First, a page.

To send content items to your account,
please confirm that you agree to abide by our usage policies.
If this is the first time you use this feature, you will be asked to authorise Cambridge Core to connect with your account.
Find out more about sending content to .
To send content items to your Kindle, first ensure email@example.com
is added to your Approved Personal Document E-mail List under your Personal Document Settings
on the Manage Your Content and Devices page of your Amazon account. Then enter the ‘name’ part
of your Kindle email address below.
Find out more about sending to your Kindle.
Note you can select to send to either the @free.kindle.com or @kindle.com variations.
‘@free.kindle.com’ emails are free but can only be sent to your device when it is connected to wi-fi.
‘@kindle.com’ emails can be delivered even when you are not connected to wi-fi, but note that service fees apply.
This chapter reviews the neuroanatomy and neurochemistry of frontal-subcortical circuits (FSCs) and outlines the signature syndromes of FSC circuit dysfunction. The oculomotor circuit originates in the frontal eye field as well as prefrontal and posterior parietal cortex and connects sequentially to the central body of the caudate nucleus, dorsomedial GP interna (GPi) and ventrolateral SN pars reticulata (SNr), ventral anterior and medial dorsal thalamic nuclei, and back to the frontal eye field. Emotional, motivational, and affective information processed by the basal ganglia is represented in the rostromedial limbic circuitry arising from the orbital and medial prefrontal cortex. Processing of the detailed information contained in the FSCs is modulated by input from dopaminergic, cholinergic, noradrenergic, and serotonergic systems. The orbitofrontal (OF) cortex is the neocortical representation of the limbic system and involved in the determination of the appropriate time, place, and strategy for environmentally elicited behavioral responses.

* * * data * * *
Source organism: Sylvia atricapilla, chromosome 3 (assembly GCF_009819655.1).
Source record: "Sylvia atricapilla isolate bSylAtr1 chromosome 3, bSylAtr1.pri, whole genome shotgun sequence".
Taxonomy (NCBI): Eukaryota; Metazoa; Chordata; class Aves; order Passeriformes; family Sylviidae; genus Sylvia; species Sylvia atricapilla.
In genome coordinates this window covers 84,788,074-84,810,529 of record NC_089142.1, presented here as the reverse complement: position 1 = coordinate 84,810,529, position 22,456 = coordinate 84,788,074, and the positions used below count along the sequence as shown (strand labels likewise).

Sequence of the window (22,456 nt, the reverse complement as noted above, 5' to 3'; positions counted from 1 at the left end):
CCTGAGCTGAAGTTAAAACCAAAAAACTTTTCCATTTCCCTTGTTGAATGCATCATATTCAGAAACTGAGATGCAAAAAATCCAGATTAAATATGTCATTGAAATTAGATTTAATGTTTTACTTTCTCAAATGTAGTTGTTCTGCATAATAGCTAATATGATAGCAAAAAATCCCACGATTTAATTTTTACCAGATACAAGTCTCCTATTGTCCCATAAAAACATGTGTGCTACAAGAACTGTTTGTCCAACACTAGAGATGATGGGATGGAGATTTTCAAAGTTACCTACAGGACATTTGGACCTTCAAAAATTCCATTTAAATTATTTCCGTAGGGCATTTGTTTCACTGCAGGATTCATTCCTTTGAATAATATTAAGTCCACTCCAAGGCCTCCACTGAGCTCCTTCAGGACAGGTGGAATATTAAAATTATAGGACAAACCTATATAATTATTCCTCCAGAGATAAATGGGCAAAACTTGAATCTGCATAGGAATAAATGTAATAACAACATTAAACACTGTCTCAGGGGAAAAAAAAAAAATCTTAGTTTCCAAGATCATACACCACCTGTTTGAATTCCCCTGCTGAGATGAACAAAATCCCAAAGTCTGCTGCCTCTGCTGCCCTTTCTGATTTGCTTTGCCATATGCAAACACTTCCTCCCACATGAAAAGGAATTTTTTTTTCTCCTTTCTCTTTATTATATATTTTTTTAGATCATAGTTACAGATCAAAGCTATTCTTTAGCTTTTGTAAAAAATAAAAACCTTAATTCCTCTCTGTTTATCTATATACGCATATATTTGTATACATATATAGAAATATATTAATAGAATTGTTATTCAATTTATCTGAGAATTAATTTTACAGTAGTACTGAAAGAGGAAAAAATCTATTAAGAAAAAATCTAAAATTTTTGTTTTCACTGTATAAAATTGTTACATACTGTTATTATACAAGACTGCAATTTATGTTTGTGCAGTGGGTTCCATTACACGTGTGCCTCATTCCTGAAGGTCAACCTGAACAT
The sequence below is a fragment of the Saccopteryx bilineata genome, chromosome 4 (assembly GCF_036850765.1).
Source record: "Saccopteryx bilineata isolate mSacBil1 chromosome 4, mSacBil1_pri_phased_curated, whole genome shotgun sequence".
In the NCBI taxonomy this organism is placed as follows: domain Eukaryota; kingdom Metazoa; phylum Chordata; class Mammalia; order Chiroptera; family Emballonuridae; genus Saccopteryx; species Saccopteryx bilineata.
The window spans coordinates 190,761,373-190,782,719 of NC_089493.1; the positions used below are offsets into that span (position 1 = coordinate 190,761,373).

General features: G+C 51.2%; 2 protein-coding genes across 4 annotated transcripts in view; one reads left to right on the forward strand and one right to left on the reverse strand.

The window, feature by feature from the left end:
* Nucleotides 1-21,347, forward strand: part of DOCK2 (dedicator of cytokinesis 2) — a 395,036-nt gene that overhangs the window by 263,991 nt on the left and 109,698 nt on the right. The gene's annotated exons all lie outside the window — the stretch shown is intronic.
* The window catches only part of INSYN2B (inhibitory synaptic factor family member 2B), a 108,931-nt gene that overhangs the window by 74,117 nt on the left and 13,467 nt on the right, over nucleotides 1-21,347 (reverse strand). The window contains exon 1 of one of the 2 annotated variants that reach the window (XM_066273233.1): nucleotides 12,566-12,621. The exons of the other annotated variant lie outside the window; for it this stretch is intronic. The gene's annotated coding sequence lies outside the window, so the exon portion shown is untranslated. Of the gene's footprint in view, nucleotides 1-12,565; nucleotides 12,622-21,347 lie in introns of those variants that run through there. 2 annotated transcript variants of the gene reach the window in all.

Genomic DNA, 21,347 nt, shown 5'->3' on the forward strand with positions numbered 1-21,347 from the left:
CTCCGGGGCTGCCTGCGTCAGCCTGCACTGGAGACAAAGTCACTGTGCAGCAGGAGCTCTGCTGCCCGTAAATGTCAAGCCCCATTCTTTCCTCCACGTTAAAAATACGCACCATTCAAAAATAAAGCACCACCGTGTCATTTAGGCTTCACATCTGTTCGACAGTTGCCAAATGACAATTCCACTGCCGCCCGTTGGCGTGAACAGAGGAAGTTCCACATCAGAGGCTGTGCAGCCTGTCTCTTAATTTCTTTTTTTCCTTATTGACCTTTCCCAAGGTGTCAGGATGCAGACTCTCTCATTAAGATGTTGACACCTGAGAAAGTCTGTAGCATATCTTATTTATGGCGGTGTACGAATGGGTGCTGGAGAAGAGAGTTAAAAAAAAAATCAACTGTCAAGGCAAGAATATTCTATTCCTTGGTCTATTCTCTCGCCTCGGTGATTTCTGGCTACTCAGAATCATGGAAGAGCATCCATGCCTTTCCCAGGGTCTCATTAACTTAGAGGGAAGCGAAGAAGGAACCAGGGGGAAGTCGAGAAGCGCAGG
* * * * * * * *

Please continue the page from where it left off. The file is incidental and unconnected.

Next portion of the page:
Sleep-wake disturbances (SWD) are frequently (20%-50%) encountered in stroke patients. Clinical symptoms include hypersomnia, excessive daytime sleepiness, fatigue, and insomnia. The most dramatic forms of poststroke hypersomnia are observed in patients with bithalamic paramedian stroke. The presence of SWD after stroke is associated with cognitive and psychiatric (depression, anxiety) disturbances. The recognition and diagnosis of poststroke SWD occur primarily on clinical grounds. Validated questionnaires such as the Epworth Sleepiness Scale and the Fatigue Severity Scale may help in the recognition of poststroke sleepiness and fatigue. In patients with paramedian thalamic stroke, treatment with 20-40 mg of bromocriptine may improve apathy and presleep behavior. Changes in sleep architecture depend upon: patient and health characteristics present before the stroke, topography and extent of the lesion, associated complications of stroke (e.g. SDB, fever, infections, cardiovascular disturbances, depression, anxiety), drug treatment, and time after stroke onset.